First fire of SGT6-9000HL gas turbine
Siemens Energy said it has achieved a major milestone by successfully starting the world’s first SGT6-9000HL gas turbine at Duke Energy’s Lincoln Combustion Turbine Station.
The first fire of the turbine confirms the engine and the auxiliary systems – including the gas supply, lube oil system, control system and startup systems – are working together as designed, Siemens said. During first fire, the SGT6-9000HL ramped up to a pre-determined test speed, and the combustion system ignited.
In November 2019, Siemens delivered the 402 MW unit from its manufacturing plant in Charlotte, N.C., to Duke Energy’s Lincoln station near Denver, North Carolina, U.S., where workers lifted the 340-ton turbine onto its foundation.
After the first phase of testing is completed, the SGT6-9000HL will continue its four-year testing plan (2020-2024), gradually introducing technologies to achieve the next level of efficiency.
The unit will operate in simple-cycle mode under real-world power plant conditions, allowing Siemens to continually assess and optimize the performance while gaining valuable commercial operating experience.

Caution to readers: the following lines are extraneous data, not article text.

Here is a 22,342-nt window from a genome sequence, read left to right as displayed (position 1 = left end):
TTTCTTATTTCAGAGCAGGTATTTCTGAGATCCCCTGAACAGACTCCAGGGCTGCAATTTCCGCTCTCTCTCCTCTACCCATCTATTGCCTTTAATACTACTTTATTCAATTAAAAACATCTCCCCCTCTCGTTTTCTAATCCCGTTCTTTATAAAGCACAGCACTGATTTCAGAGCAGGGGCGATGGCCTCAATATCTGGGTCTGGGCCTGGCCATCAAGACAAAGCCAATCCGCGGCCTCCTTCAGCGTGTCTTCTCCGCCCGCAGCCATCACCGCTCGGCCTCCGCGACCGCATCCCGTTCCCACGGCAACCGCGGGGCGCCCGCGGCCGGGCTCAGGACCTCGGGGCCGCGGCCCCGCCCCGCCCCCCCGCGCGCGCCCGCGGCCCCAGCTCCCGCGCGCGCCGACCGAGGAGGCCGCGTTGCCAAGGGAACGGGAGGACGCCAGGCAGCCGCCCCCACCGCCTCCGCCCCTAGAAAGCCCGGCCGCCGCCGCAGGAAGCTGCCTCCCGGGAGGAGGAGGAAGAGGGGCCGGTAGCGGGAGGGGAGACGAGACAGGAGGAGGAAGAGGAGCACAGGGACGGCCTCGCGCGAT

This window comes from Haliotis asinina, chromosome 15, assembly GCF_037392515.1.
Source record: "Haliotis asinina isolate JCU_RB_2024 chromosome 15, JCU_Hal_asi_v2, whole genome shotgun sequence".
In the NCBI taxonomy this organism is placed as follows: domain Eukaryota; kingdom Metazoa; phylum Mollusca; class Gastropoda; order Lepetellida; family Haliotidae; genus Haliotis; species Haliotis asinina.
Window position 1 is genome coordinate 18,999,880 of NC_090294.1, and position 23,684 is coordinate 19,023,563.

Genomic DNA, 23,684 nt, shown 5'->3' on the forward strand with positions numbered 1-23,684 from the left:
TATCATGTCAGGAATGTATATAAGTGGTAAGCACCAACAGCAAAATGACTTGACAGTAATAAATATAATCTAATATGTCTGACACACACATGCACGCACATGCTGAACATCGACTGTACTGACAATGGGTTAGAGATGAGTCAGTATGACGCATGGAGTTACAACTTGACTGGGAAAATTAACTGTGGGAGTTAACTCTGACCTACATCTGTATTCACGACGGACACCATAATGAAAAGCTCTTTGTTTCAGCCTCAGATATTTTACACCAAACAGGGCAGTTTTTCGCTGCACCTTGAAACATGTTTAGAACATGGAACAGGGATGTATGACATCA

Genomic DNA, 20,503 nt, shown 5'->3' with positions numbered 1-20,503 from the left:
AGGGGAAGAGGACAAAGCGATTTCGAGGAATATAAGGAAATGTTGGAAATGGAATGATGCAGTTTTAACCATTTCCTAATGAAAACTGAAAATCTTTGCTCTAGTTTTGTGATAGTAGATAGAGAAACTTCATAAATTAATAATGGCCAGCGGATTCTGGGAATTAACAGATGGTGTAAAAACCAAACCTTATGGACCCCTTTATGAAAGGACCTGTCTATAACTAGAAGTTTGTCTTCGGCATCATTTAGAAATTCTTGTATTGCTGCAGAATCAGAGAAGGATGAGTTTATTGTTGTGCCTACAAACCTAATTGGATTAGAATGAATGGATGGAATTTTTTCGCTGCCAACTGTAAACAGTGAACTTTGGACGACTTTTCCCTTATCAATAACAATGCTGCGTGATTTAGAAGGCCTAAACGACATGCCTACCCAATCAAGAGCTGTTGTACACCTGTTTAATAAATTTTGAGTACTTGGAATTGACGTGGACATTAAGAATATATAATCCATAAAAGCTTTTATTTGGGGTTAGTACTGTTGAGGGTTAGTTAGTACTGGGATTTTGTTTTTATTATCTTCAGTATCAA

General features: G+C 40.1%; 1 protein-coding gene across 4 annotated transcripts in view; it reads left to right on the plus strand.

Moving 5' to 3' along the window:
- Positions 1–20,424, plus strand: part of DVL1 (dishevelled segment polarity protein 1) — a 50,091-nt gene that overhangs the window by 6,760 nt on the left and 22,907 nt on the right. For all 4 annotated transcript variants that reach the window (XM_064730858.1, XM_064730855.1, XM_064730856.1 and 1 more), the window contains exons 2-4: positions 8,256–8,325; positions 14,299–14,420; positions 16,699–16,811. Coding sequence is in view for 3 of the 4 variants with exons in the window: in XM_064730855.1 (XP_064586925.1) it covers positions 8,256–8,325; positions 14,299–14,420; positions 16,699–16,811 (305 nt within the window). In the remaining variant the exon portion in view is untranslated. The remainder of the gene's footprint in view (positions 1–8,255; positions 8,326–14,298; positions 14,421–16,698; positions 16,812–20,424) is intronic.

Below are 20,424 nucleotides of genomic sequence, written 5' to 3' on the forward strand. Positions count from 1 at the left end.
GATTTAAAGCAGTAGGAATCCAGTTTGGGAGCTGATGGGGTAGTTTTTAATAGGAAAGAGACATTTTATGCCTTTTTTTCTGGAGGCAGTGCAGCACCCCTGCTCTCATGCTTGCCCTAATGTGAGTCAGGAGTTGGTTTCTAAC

The gas turbine’s ramp-up rate is about 85 MW a minute, maximizing operational flexibility and integration with fluctuating renewable generation. With increased inspection intervals of 33 000 equivalent base-hours and 1250 equivalent starts, the unit will also provide outstanding reliability and lower life-cycle costs.
When all testing is completed in 2024, Siemens will turn over the advanced unit to Duke Energy. The unit will be the most efficient of its type in Duke Energy’s fleet, generating enough energy to power more than 300 000 homes in the Carolinas. Investing in natural gas technology will also help Duke Energy close coal plants faster and reach its aggressive goals for cutting carbon emissions by at least 50% by 2030.
The HL-class’s engine architecture is composed of an air-cooled four-stage power turbine, hydraulic clearance optimization for higher efficiency at full load while facilitating immediate restart, a service-friendly steel rotor design with Hirth serrations and a central single tie rod and a can annular combustion system.